When you launch a new website, the URLs of individual pages often change. For instance, a page on your old site might have a URL like www.your-site.com/blog/topics/our-services, while the same page on the new site may have the URL www.your-site.com/blog/our-services. In order to ensure that any links to pages on your site (either from within your site or from external sites) still function correctly, you will need to set up redirects from the old URLs to the new URLs.
Ensuring that links are redirected correctly is extremely important, because broken links will result in penalties to your search rankings, making it harder for people to find you in online searches. Unfortunately, it is much easier to fall in search rankings than it is to regain your former position, so resolving any issues with broken links before your new site goes live will ensure that you are not fighting an uphill battle to achieve the search rankings you deserve.
5. Plan for Critical Care
One issue that site owners often encounter after launching a new site is the level of support that they receive. Once the site is live, the development team often hands support off to a separate team to handle any issues that may arise. This is not ideal, since this support team doesn’t have the same level of knowledge of the site as the developers who built it, and resolving issues may take extra time as the support team communicates with the developers to determine the best solutions.
Before launching your new site, it is important to ensure that each of the stakeholders and the entire development team who built the site are available during and after the launch to ensure continuity of service. Quickly resolving any issues that may arise during this time is critical, so you need to be certain that you will have the resources in place to do so. Ensuring that you have this level of critical care available can make a big difference in the success of your new site.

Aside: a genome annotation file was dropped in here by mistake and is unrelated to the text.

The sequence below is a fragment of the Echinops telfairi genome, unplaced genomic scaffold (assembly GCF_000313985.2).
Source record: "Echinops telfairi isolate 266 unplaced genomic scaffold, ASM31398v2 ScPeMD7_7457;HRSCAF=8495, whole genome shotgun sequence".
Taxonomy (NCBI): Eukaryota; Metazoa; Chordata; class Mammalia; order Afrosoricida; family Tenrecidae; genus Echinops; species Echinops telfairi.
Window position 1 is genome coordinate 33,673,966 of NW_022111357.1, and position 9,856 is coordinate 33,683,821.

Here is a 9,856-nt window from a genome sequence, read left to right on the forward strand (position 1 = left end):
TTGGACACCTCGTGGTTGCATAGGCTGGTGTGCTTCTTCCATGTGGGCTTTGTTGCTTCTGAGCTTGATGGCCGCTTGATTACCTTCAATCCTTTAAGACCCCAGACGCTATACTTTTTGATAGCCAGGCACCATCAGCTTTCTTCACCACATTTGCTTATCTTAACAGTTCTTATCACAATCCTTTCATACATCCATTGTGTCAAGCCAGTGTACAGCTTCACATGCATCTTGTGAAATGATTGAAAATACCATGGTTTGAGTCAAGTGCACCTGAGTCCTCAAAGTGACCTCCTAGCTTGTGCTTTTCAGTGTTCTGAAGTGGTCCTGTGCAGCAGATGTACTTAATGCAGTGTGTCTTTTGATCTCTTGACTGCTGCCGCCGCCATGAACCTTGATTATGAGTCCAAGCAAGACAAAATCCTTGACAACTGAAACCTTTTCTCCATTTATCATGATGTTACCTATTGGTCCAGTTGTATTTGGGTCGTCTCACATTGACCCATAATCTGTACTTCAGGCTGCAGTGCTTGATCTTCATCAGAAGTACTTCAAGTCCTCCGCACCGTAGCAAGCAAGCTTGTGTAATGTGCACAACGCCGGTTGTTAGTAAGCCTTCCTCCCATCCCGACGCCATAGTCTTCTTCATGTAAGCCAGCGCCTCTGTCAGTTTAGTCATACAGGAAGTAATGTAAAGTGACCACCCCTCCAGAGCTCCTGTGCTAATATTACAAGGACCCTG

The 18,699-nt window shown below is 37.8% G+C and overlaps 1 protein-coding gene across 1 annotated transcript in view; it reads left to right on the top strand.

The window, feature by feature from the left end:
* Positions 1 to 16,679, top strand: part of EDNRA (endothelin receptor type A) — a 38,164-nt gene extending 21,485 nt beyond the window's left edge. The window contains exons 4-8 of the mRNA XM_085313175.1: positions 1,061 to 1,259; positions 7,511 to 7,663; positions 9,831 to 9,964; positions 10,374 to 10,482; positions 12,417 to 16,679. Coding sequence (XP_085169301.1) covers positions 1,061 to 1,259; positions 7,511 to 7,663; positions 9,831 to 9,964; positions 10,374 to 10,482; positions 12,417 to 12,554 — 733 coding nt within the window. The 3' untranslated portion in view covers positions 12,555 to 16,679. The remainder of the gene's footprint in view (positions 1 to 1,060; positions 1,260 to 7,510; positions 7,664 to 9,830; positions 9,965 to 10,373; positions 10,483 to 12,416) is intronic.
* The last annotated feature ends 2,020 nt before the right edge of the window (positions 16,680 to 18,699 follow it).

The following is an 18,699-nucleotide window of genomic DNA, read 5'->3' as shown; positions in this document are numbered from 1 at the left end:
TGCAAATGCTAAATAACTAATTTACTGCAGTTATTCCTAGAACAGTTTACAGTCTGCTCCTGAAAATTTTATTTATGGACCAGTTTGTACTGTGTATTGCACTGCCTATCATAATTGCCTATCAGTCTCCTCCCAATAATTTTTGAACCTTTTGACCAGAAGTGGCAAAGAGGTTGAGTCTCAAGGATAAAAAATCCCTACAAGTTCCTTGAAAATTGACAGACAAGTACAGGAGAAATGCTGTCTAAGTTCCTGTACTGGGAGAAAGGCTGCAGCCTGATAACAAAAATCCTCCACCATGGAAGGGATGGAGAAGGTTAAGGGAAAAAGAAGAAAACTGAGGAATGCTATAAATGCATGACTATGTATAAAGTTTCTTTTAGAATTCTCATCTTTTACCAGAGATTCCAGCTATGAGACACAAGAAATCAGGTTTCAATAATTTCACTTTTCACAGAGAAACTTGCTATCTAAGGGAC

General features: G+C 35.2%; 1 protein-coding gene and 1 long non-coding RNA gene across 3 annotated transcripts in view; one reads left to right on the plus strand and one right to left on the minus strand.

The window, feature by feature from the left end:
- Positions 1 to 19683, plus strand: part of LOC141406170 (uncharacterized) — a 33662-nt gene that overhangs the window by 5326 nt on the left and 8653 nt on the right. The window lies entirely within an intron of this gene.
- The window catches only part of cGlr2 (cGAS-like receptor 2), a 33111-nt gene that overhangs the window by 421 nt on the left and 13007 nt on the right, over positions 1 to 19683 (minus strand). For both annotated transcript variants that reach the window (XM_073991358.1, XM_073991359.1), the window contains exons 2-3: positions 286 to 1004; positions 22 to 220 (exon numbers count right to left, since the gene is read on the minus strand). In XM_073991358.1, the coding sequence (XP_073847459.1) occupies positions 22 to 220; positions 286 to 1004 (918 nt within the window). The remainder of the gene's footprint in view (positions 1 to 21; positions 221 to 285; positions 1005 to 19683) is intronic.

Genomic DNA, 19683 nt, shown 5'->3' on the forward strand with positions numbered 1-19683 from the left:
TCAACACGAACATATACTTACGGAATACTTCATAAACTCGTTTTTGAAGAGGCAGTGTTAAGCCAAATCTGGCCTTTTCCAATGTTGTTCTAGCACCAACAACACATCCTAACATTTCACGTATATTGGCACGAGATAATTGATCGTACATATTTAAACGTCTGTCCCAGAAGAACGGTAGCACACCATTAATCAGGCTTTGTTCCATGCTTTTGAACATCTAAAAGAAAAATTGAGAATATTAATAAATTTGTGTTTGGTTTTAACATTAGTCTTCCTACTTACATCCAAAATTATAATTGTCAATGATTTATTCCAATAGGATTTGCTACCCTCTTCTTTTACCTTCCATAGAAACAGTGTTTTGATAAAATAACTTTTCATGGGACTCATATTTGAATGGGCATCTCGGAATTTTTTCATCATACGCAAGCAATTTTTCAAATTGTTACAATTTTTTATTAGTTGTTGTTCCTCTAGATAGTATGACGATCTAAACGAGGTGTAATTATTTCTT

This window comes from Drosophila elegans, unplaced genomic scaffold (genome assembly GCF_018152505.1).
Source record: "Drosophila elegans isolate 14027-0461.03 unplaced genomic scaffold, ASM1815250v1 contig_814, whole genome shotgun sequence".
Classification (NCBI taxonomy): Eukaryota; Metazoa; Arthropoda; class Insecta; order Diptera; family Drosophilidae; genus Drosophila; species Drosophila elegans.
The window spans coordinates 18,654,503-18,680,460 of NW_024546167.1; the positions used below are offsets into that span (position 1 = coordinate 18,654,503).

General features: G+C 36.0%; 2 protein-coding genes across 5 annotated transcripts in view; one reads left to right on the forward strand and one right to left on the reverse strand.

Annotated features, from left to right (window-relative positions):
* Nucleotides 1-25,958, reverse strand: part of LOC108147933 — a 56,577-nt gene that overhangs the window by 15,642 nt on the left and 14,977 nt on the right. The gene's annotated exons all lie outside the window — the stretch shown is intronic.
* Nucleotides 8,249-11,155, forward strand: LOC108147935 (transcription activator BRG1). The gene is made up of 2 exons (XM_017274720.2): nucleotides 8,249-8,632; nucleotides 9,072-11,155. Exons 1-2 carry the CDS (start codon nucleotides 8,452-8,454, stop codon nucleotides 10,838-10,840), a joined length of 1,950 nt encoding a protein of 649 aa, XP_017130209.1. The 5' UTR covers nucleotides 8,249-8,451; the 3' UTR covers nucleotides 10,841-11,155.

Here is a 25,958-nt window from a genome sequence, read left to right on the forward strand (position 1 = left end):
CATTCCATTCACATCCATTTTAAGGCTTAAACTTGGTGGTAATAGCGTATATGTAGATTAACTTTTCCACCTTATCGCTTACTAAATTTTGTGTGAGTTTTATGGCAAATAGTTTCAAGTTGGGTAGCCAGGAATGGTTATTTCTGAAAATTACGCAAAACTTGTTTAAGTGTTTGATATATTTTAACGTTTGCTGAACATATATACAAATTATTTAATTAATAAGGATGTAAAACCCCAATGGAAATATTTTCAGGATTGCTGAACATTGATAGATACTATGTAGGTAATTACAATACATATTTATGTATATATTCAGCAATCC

6. Expert Tip: Keep a Copy of Your Old Site
Once your new site is up and running, you’ll probably be ready to retire the old version of your site, but it’s a good idea to keep a copy of that version of the site up and running somewhere that isn’t publically available. This means that if you experience any major issues with the new site, you will be able to fall back to a previous version that you know is working.
Even if you don’t have an emergency, having a copy of your old site available can help you address any issues with content that may arise. For instance, if you find that some content was not migrated correctly, you will be able to quickly and easily export it from the old site and import it into your new site. Or, if you find that some links are not redirecting correctly, you can check the links on the old version of the site to ensure that they are pointing to the correct pages on the new site. Keeping this copy of your old site available is a great way to review what had been working in the past while you continue to use your new site to move toward the future.
While launching a new website may seem like the final step in a long journey, it is really just the next stage of an ongoing process. Following these critical steps during and after the launch will go a long way toward ensuring that your new site meets your business goals and provides you with the ROI you are looking for. If you have any questions about how Diagram can work with you to design and launch a new version of your site, please contact us. We look forward to helping you find success in your digital strategy!
Have questions or comments about this post? We'd love to hear from you.
When launching a new website, addressing these issues can ensure that you don't see a drop in search rankings.
We get it, planning to migrate to a new CMS platform can be scary and costly. Furthermore, it's extremely easy to have a big ticket item such a platform migration cut from corporate budgets or delayed for various reasons.